Do you know what makes me so happy?
Now don’t get me wrong; little girls are precious and darling, and I adore my nieces and every little girl I encounter with a heart full of love. But… there’s just something special about watching little boys play. They have no desire to sit politely for a tea party with their stuffed animals, or to quietly labor over getting Barbie dressed in her blue-sequined evening gown and miniature, high heeled shoes for that black-tie fundraiser event with Ken. Instead, little boys wrestle one another to the ground, every time they meet up with a friend. Every stick becomes a weapon, and they must smack each other with it. Their pockets are always full of rocks and candy wrappers and wads of dryer lint that they’ve collected and tiny Lego bricks. They talk with their mouths full, they can’t walk past a ball without kicking it to some random place, far away, and their fingernails are perpetually caked with dirt.
And then there’s the sledding.
Only little boys can turn sledding into a full-contact sporting event, complete with jumps and pile-drivers and dog piles and snowball fights.
One Saturday in January, when the sun was shining brightly and the weather was fairly balmy, and when we were all going stir-crazy from too many consecutive days spent indoors, my friend, Sarah, and I took our children sledding.
Sarah has Grace, who is the loveliest little girl you’ll ever encounter. She’s sweet and kind and gentle; Grace never sees a need to deliberately crash her sled and topple it over a friend’s head. Sarah also has a set of twin boys. Sam and Henry are nine. They’re rough and tough and covered in scabs; they’ll triple dog dare anyone to race a sled down a mountain and take the biggest jump in the middle of the hill.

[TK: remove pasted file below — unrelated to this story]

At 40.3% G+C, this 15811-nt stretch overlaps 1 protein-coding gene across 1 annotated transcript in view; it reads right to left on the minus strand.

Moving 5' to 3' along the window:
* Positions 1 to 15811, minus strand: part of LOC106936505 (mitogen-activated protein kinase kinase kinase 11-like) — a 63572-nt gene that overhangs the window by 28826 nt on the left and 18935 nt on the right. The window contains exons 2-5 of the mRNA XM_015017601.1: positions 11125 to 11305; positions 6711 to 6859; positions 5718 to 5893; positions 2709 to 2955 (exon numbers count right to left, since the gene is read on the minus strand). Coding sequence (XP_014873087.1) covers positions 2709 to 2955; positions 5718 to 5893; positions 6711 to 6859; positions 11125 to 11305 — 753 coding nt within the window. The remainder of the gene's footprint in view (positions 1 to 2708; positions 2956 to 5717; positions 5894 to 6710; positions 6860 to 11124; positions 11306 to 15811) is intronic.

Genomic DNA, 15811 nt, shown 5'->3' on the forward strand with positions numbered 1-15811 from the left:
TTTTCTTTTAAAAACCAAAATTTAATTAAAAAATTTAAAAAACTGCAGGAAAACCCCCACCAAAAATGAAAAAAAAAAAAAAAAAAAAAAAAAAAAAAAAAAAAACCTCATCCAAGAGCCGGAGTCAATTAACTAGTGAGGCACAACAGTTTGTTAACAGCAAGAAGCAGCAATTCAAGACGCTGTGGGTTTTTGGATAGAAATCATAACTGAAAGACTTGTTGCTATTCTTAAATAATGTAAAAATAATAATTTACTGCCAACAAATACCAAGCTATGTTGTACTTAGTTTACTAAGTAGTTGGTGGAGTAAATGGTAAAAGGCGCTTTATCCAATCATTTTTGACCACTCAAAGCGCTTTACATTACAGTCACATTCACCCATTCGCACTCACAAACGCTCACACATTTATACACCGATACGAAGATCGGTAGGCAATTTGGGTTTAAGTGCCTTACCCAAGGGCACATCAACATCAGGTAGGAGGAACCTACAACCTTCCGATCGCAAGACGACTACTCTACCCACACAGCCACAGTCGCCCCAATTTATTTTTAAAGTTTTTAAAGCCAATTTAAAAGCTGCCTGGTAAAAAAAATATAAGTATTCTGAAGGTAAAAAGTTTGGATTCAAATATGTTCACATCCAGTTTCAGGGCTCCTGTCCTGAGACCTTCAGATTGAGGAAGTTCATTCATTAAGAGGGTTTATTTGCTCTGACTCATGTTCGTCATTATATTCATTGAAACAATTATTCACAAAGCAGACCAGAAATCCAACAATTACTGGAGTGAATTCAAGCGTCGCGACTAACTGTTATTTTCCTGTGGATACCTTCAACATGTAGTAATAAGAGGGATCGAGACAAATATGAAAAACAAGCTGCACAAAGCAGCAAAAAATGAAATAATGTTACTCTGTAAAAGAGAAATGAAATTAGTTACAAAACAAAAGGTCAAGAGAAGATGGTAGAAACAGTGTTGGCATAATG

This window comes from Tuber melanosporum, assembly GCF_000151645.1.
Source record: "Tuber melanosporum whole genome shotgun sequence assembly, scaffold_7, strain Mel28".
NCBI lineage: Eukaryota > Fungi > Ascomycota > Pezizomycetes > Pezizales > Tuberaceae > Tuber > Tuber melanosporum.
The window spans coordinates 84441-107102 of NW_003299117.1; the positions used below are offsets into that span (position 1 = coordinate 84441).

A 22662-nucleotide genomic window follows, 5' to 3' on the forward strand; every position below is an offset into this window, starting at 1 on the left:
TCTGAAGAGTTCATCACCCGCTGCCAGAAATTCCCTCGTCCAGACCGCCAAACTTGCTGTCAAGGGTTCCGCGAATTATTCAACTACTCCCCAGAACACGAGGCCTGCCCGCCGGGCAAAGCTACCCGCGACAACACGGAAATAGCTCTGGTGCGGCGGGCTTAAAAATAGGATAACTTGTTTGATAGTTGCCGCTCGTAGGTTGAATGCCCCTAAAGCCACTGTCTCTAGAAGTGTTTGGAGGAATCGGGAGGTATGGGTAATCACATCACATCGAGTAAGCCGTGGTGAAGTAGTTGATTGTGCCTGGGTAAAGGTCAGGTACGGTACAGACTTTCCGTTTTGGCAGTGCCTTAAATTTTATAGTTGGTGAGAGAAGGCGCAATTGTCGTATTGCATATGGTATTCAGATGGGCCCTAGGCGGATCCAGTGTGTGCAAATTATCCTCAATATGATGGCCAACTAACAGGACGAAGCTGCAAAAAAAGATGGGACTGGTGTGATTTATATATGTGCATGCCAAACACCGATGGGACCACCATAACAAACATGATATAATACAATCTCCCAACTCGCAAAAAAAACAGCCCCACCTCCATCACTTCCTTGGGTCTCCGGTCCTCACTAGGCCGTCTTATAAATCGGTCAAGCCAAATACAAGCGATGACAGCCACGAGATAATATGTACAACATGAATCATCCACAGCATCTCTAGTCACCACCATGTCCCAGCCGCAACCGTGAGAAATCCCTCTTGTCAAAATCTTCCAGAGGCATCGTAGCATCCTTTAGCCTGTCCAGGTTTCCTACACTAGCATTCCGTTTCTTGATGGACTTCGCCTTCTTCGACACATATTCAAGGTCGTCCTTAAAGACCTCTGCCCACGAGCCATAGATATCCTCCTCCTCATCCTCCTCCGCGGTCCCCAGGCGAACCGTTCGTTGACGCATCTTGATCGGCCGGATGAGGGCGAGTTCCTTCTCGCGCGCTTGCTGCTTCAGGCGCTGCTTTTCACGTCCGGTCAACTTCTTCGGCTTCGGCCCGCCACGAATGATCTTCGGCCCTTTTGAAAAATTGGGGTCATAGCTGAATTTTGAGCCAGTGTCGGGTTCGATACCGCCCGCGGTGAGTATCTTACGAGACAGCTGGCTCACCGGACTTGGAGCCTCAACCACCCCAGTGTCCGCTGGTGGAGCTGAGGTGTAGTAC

It’s why Thing 2 likes them so well. They live his love language, as everything Sam and Henry and Thing 2 do is fast and dangerous.
While Sarah and I chatted and watched our boys sled together, we made no fewer than twenty-nine comments about how THIS COULD BE THE RUN THAT ENDS WITH A BROKEN ARM. And yet… we grit our teeth together, covered our eyes, and let those three boys catapult their sleds down the side of the hill however they chose to go. And then we laughed our own heads off, at all the loud, belly-grabbing, side-splitting laughter that was erupting in explosions from those kiddos.
It was one of the best afternoons we’ve had this winter.
(And yes. The boy was gone, because the boy is fifteen. He had gone to a movie with a friend, so he missed our sledding adventure.)
Thing 2 and I were at the hill for a little while by ourselves, before Sarah and her gang arrived, so he did some solo sledding. Even solo sledding, with a boy, is rough and dangerous.
The facial expressions make me SO INCREDIBLY happy!
We refer to it as his ENERGY CONSERVATION PROGRAM.
Gracie rode her sled down the hill loads of times, too. She kept a safe distance between herself and the boys, because she wasn’t going to risk a collision of any kind. Getting through the afternoon without a concussion saves on the amount of curse words you need to fire off, and Grace knows this. She simply sleds with a ladylike finesse and raises her eyebrows at the boys’ wild antics.
Sadly, the caboose was lost repeatedly. In fact, the caboose usually spiraled out of control and ended up in a major derailment, with snow in his face.
And then we had a marvelous time, talking to Grace and applauding her desire to follow OSHA’s strict suggestions for Sledding Safety.
Isn’t she just THE VERY CUTEST thing?! Grace is filled with everything that’s good and kind and gentle.
… there are these three adventure-seeking, thrill-finding yay-whos.
By the time the sun was sinking behind the mountains and the temperatures were starting to fall again, Thing 2’s sweatshirt was soaked. It was SO SOAKED, in fact, that I literally had to wring water out of it, when I peeled it off of him.
He hadn’t even noticed that he was wearing a sweatshirt that looked like he’d jumped into a lake, because his fun couldn’t be interrupted with thoughts on sopping wet apparel.
After four hundred thousand trips up and down the hill with the sleds, Thing 2 came home and ate one of the biggest dinners of his life.
And then he slept for eleven and a half straight hours.
I wish wild sledding could happen every single day!